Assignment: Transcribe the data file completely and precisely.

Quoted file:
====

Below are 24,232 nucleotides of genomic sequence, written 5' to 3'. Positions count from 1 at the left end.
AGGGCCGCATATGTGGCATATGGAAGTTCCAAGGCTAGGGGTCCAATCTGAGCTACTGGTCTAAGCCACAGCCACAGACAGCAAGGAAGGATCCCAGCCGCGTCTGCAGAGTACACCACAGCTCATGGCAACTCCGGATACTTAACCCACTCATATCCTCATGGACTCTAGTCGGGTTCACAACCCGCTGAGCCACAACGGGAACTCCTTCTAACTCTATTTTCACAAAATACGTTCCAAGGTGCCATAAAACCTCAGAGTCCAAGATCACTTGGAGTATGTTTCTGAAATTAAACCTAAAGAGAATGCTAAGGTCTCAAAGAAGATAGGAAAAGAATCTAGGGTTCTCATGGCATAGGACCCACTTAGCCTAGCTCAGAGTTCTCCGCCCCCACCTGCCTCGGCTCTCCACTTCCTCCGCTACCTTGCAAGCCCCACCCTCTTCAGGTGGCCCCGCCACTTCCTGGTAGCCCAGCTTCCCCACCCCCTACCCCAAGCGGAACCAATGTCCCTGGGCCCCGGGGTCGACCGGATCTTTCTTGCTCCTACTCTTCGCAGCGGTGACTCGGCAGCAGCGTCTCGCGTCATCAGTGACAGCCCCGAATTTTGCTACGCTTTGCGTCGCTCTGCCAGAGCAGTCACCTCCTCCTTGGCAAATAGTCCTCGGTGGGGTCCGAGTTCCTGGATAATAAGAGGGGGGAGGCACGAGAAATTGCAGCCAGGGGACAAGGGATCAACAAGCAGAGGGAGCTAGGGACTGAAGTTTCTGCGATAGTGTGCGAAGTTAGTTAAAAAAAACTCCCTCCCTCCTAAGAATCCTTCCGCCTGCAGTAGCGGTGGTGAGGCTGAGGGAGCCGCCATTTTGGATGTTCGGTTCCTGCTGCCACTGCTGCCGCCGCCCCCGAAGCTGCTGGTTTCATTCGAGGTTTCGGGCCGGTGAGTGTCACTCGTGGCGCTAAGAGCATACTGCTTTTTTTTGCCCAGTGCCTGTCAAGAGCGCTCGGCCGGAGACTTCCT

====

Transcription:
Below are 24,232 nucleotides of genomic sequence, written 5' to 3'. Positions count from 1 at the left end.
AGGGCCGCATATGTGGCATATGGAAGTTCCAAGGCTAGGGGTCCAATCTGAGCTACTGGTCTAAGCCACAGCCACAGACAGCAAGGAAGGATCCCAGCCGCGTCTGCAGAGTACACCACAGCTCATGGCAACTCCGGATACTTAACCCACTCATATCCTCATGGACTCTAGTCGGGTTCACAACCCGCTGAGCCACAACGGGAACTCCTTCTAACTCTATTTTCACAAAATACGTTCCAAGGTGCCATAAAACCTCAGAGTCCAAGATCACTTGGAGTATGTTTCTGAAATTAAACCTAAAGAGAATGCTAAGGTCTCAAAGAAGATAGGAAAAGAATCTAGGGTTCTCATGGCATAGGACCCACTTAGCCTAGCTCAGAGTTCTCCGCCCCCACCTGCCTCGGCTCTCCACTTCCTCCGCTACCTTGCAAGCCCCACCCTCTTCAGGTGGCCCCGCCACTTCCTGGTAGCCCAGCTTCCCCACCCCCTACCCCAAGCGGAACCAATGTCCCTGGGCCCCGGGGTCGACCGGATCTTTCTTGCTCCTACTCTTCGCAGCGGTGACTCGGCAGCAGCGTCTCGCGTCATCAGTGACAGCCCCGAATTTTGCTACGCTTTGCGTCGCTCTGCCAGAGCAGTCACCTCCTCCTTGGCAAATAGTCCTCGGTGGGGTCCGAGTTCCTGGATAATAAGAGGGGGGAGGCACGAGAAATTGCAGCCAGGGGACAAGGGATCAACAAGCAGAGGGAGCTAGGGACTGAAGTTTCTGCGATAGTGTGCGAAGTTAGTTAAAAAAAACTCCCTCCCTCCTAAGAATCCTTCCGCCTGCAGTAGCGGTGGTGAGGCTGAGGGAGCCGCCATTTTGGATGTTCGGTTCCTGCTGCCACTGCTGCCGCCGCCCCCGAAGCTGCTGGTTTCATTCGAGGTTTCGGGCCGGTGAGTGTCACTCGTGGCGCTAAGAGCATACTGCTTTTTTTTGCCCAGTGCCTGTCAAGAGCGCTCGGCCGGAGACTTCCT